We did not read it in history that the anti-colonial struggle in the Gambia was successfully prosecuted by the nationalists only because they insulted Gambians into joining the decolonization enterprise. And Yahya Jammeh’s despotism did not end in the Gambia because “cowardly Gambians” were coerced into the anti-dictatorship struggle by impatient and invectives-spewing pro-democracy activists.

In the prevailing circumstances, soldiers for societal renewal must learn how to engage the people. We must sit down with the people; hear from them; learn from them; speak with them and teach them. We must be meek; not arrogant. Even when the task of the nation’s recovery is urgent. We must organise. Not demonise our people. When we assume that we can order and command them into action for societal change, we exhibit the same oppressors’ characteristics we decry and deplore in our national life. There can’t be revolutionary changes without revolutionary evangelism.

Anyone that has participated in popular struggles of the people for change or studied the history of revolutions would and should know that the people, for whose benefits a revolution is waged and society is reordered, cannot be won over by insults, blackmail or intimidation. They become convinced about the idea of bringing about progressive changes, by persuasion, political education, and encouragement. In struggle parlance, this is called “mobilisation”.

When Politicians masquerading as democrats, progressives, patriots or change agents engage in creating periphery political parties to snatch and catapult to political power, you have to know and note that they are not doing so because they want to serve the people, society or country. They do so to grab power and use the same for primitive accumulation, to loot or loot again the resources of the State. They are no better than armed robbers who use violence to maim and kill. In many ways, they are even worse than armed robbers who use threat, force, and violence to disposes of their victims of cherished belongings.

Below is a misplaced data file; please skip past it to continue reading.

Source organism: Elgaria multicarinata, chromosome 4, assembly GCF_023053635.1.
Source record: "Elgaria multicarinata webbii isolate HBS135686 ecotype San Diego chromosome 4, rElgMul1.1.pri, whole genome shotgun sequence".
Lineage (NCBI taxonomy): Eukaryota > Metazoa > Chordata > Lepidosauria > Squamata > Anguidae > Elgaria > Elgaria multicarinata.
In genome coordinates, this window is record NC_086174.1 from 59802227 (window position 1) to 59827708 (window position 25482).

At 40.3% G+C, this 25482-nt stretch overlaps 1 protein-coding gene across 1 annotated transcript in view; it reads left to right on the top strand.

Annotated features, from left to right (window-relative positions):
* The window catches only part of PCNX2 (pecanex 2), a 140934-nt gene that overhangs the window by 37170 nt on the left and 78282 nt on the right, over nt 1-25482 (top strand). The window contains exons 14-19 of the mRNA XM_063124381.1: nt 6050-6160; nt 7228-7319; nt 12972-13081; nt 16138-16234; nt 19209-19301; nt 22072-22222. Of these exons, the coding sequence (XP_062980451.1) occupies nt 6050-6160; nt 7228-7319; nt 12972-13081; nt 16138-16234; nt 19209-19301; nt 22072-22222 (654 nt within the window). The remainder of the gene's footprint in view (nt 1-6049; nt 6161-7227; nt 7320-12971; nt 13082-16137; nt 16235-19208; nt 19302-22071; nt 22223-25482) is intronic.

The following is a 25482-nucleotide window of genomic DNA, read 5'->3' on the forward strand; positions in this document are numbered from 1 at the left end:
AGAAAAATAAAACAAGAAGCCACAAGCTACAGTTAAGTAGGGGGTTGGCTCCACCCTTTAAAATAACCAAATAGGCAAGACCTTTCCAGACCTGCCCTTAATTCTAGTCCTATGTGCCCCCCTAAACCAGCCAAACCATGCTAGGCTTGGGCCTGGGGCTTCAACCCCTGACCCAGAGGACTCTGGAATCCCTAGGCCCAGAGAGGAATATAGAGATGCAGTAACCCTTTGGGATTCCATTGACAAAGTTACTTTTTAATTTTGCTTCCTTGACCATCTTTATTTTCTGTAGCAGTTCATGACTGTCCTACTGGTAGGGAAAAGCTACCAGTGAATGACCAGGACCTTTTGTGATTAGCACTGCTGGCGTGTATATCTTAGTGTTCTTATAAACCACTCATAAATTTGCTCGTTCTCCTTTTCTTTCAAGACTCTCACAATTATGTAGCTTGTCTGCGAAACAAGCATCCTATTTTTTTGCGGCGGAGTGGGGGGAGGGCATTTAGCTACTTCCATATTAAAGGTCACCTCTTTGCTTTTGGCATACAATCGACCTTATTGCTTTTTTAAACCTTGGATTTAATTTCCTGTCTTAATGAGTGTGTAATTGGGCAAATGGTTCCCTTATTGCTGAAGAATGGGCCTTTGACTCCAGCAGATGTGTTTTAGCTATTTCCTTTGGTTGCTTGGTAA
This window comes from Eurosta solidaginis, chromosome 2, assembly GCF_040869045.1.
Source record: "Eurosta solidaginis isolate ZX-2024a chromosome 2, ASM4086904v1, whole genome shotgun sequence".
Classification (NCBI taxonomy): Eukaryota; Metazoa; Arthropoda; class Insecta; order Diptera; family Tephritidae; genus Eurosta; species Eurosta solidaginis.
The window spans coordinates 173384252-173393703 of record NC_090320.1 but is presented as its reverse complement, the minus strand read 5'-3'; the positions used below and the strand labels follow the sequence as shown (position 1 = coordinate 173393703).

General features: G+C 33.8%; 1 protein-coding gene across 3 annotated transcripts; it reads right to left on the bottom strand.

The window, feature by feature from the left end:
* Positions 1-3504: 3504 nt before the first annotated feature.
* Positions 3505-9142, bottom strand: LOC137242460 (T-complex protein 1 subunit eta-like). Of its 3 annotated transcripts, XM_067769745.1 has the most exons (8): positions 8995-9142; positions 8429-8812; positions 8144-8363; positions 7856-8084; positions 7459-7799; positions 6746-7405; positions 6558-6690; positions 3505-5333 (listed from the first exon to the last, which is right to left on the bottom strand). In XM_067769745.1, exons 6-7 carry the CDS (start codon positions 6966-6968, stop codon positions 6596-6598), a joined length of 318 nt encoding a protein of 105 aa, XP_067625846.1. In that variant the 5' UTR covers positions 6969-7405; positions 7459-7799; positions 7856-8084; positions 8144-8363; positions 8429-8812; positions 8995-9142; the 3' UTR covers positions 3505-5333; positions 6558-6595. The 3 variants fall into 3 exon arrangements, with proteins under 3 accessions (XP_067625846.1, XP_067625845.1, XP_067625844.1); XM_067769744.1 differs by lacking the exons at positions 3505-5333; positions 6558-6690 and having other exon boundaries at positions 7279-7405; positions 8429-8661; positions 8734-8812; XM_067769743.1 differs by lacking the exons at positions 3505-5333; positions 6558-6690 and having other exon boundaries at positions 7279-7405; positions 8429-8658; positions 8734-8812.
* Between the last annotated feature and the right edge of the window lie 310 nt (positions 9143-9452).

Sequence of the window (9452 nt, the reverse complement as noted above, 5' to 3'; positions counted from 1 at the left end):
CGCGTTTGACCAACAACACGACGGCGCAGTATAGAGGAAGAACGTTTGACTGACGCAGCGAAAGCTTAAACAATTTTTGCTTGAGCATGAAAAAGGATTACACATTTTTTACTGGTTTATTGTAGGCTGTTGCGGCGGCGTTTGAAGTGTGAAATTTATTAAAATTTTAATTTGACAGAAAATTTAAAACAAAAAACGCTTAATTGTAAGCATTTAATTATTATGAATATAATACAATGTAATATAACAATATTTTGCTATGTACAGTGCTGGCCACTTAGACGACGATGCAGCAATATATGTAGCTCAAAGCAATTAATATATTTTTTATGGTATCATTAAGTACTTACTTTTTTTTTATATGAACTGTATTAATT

How and why? Unlike the armed robbers who use only the instrumentality of violence, the masquerade politicians, in addition to violence, employ deception, falsehood, lies, sweet talk and sophistry to gain power, which they knew would be deployed, upon attaining political power, to disempower, dispossess and emasculate the people. When will the people refuse to allow politicians to use them? Why do people insist on perishing when they do not lack knowledge?

“The 3 years Jotna Operation” and other so-called pro-democracy movements and tendencies that now abound in our country are not our problem. They are symptoms of our problem. We need an economically just, socially redemptive and politically reinvented country.

We need to quickly rework our maturing democracy that we call the Gambia used to be a beacon of democracy as well as the domicile of the African Commission for Human and People’s Rights and headquarters of the African Center for Democracy and Human Rights Studies. The gift of the Gambia and pride of Africa. We must toil to democratise and modernise it. And all these are achievable provided the government and the opposition harmonise its relationship starting the spadework and turning the sod of our collective effort in this direction.

By Alagi Yorro Jallow